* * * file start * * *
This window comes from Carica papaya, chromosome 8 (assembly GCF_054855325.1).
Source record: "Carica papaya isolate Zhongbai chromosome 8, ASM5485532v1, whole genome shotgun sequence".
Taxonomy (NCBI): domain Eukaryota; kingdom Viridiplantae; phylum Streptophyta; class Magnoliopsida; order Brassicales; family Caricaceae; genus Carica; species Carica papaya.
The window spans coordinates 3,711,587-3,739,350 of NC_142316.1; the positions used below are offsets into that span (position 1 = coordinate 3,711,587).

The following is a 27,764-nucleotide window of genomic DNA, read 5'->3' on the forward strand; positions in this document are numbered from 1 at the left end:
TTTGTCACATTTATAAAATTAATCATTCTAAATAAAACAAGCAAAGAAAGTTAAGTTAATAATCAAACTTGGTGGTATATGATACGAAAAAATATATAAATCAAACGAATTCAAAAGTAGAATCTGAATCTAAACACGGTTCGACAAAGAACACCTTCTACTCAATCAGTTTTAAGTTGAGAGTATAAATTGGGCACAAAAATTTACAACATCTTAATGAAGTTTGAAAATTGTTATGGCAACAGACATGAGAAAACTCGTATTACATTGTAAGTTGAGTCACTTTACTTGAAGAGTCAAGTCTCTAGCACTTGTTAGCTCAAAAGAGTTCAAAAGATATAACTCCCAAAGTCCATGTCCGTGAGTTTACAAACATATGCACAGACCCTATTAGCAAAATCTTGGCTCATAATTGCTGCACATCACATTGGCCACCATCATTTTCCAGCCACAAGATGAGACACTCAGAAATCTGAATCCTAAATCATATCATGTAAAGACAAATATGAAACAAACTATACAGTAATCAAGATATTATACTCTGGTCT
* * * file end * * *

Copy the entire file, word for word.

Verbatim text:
This window comes from Carica papaya, chromosome 8 (assembly GCF_054855325.1).
Source record: "Carica papaya isolate Zhongbai chromosome 8, ASM5485532v1, whole genome shotgun sequence".
Taxonomy (NCBI): domain Eukaryota; kingdom Viridiplantae; phylum Streptophyta; class Magnoliopsida; order Brassicales; family Caricaceae; genus Carica; species Carica papaya.
The window spans coordinates 3,711,587-3,739,350 of NC_142316.1; the positions used below are offsets into that span (position 1 = coordinate 3,711,587).

The following is a 27,764-nucleotide window of genomic DNA, read 5'->3' on the forward strand; positions in this document are numbered from 1 at the left end:
TTTGTCACATTTATAAAATTAATCATTCTAAATAAAACAAGCAAAGAAAGTTAAGTTAATAATCAAACTTGGTGGTATATGATACGAAAAAATATATAAATCAAACGAATTCAAAAGTAGAATCTGAATCTAAACACGGTTCGACAAAGAACACCTTCTACTCAATCAGTTTTAAGTTGAGAGTATAAATTGGGCACAAAAATTTACAACATCTTAATGAAGTTTGAAAATTGTTATGGCAACAGACATGAGAAAACTCGTATTACATTGTAAGTTGAGTCACTTTACTTGAAGAGTCAAGTCTCTAGCACTTGTTAGCTCAAAAGAGTTCAAAAGATATAACTCCCAAAGTCCATGTCCGTGAGTTTACAAACATATGCACAGACCCTATTAGCAAAATCTTGGCTCATAATTGCTGCACATCACATTGGCCACCATCATTTTCCAGCCACAAGATGAGACACTCAGAAATCTGAATCCTAAATCATATCATGTAAAGACAAATATGAAACAAACTATACAGTAATCAAGATATTATACTCTGGTCT